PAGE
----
Merck has begun "offering explanations" for internal documents that allegedly indicated the company was aware of the safety risks of the CQX-2 inhibitor Vioxx years before the voluntary withdrawal of the medication in late September, the Wall Street Journal reports (Martinez, Wall Street Journal, 11/15). In a previous article, the Journal described a 16page internal instructional marketing document called "Dodge Ball Vioxx," which presented Merck sales representatives with sample physician questions about the safety concerns related to Vioxx and listed the correct responses as: "DODGE!" (American Health Line, 11/1). On Friday, Kenneth Frazier, general counsel for Merck, said that the title of the document referred to a sales-training game that encourages sales representatives to answer physician questions with language approved by FDA.
The game includes two teams that question each other on Vioxx, and if one team selects a card that reads "dodge," that team can pass on a question, he said. Frazier also "provided context" for an internal e-mail sent by Merck research chief Edward Scolnick in which he referred to the safety risks of Vioxx (Wall Street Journal, 11/15). In the e-mail, Scolnick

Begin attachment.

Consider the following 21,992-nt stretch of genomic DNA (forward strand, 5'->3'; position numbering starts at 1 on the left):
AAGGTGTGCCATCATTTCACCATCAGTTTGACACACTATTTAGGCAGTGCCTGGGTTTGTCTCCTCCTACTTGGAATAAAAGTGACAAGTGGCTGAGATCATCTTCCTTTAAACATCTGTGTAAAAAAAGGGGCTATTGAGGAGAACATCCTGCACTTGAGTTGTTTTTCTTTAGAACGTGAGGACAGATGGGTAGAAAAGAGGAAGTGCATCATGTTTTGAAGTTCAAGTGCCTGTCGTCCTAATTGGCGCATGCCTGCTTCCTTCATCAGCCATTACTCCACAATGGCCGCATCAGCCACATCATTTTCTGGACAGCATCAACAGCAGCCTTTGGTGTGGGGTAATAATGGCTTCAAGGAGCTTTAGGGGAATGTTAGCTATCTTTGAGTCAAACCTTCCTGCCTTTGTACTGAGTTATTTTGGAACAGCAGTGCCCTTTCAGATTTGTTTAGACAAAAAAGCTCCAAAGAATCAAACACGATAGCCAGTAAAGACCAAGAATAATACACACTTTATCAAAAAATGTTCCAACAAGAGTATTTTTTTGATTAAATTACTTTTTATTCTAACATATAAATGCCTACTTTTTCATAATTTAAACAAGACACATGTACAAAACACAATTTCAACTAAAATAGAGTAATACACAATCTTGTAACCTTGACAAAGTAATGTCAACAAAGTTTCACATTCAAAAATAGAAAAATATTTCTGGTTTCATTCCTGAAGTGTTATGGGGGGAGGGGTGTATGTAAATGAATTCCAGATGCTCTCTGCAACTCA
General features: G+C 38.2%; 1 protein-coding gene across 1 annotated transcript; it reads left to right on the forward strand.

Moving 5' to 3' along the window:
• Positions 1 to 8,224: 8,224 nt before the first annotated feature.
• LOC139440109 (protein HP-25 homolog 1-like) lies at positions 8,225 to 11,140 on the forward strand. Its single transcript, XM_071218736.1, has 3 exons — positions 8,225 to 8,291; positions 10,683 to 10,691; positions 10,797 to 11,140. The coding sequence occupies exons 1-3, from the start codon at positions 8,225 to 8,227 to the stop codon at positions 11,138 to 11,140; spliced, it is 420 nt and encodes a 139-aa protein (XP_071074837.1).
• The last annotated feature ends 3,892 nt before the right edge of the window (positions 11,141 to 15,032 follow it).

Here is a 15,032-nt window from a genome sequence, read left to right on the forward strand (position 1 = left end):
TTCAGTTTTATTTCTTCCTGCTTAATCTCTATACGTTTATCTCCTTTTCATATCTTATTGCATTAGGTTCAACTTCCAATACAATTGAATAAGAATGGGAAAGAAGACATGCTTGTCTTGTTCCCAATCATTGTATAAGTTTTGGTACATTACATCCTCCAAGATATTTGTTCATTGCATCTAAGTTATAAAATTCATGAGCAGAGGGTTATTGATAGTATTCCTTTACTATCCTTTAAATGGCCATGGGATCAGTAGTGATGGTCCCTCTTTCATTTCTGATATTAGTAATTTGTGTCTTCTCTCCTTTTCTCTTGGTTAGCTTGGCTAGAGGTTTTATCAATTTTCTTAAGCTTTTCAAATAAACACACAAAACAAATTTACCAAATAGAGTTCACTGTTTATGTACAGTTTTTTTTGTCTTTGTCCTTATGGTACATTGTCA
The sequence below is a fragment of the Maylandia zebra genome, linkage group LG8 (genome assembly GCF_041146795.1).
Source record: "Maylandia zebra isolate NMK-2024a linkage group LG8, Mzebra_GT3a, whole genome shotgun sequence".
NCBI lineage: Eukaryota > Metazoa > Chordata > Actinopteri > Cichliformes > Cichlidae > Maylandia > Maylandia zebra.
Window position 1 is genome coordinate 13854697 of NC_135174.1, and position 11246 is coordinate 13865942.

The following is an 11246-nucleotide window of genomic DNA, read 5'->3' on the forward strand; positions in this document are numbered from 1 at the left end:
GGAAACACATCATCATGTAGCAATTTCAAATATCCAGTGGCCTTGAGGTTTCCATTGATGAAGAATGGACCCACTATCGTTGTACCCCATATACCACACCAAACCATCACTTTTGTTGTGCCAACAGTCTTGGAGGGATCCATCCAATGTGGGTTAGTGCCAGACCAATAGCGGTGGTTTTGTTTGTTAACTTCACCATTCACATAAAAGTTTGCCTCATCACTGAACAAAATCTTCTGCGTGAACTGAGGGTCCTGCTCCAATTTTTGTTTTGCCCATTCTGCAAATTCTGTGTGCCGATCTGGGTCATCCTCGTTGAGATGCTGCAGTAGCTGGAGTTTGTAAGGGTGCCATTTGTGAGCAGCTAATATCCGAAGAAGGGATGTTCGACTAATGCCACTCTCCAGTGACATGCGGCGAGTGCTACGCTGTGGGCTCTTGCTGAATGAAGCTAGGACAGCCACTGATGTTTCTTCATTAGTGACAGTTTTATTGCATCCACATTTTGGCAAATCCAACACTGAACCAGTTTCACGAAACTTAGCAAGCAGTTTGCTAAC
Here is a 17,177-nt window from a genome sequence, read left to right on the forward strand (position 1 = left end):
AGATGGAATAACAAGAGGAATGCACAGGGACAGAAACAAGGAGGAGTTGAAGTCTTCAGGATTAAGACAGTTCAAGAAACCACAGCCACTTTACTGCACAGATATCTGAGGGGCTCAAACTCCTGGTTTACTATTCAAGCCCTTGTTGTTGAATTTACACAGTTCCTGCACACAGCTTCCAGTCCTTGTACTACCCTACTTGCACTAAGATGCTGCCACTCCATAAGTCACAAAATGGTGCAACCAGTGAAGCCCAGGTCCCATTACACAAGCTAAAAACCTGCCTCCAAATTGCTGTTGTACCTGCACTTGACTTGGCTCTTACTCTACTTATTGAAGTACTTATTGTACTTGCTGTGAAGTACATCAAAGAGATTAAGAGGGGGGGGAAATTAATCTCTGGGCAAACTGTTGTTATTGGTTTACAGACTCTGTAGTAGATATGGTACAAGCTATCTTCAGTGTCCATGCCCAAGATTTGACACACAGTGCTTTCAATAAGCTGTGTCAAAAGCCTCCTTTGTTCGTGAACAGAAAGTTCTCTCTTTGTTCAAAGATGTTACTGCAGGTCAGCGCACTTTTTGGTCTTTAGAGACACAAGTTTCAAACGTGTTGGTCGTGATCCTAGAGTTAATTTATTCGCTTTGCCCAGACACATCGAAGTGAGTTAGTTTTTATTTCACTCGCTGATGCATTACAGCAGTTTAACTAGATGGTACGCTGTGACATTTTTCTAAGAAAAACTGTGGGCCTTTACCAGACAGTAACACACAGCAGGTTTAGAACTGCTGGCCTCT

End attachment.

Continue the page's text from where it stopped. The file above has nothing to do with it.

wrote that Vioxx research indicated cardiovascular events "are clearly there" and that the problem is "mechanism based," or related to the effect that the medication has on the body (American Health Line, 11/1). According to Frazier, Scolnick made the comments on the same day that the results of the clinical trial on which he based his conclusions
became available to Merck, and "as such it represented the initial impressions on the data." Frazier added that Merck subsequently "unblinded" two placebo-controlled Vioxx trials on Alzheimer’s patients and found no increased risk for cardiovascular events (Wall Street Journal, 11/15).